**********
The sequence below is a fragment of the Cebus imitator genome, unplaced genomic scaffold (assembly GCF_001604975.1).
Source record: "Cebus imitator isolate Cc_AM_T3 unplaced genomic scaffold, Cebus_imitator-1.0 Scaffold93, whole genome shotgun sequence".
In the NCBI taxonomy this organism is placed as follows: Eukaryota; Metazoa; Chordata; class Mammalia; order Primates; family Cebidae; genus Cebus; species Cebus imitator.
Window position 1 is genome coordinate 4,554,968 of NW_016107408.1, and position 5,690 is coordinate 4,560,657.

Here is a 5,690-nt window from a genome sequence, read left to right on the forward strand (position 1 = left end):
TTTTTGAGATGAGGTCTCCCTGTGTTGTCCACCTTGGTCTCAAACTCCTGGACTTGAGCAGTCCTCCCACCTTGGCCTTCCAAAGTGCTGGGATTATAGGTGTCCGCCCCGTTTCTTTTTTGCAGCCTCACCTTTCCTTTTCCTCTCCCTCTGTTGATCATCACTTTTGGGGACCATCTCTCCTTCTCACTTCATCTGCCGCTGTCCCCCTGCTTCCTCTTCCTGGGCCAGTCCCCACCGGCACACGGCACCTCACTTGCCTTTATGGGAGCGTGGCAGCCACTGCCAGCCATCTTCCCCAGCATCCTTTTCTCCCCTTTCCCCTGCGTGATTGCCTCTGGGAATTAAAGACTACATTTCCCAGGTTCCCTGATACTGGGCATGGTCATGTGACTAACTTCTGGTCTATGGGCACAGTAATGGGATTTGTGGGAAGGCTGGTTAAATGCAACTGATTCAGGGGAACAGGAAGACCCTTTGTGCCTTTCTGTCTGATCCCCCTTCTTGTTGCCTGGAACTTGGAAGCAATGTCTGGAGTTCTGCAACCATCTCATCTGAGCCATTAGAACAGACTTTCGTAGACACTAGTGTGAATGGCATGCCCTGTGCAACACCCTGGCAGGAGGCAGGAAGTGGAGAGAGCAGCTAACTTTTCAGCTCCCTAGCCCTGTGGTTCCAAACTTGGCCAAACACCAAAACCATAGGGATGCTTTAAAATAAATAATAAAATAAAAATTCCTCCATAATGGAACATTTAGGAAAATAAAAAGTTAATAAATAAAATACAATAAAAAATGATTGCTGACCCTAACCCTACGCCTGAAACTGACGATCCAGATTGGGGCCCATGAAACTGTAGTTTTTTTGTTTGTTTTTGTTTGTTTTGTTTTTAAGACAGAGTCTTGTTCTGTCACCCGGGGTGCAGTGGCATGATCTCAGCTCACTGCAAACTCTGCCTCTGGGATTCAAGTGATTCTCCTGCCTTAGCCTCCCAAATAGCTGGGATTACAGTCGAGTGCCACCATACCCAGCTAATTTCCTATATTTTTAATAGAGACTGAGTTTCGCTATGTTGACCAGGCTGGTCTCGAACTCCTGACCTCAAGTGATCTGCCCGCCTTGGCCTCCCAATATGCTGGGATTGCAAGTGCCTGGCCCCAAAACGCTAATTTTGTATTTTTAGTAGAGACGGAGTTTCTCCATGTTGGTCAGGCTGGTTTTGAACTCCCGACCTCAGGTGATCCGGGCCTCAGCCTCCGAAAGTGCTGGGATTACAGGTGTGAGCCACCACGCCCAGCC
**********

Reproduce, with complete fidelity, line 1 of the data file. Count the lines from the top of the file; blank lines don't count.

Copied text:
The sequence below is a fragment of the Cebus imitator genome, unplaced genomic scaffold (assembly GCF_001604975.1).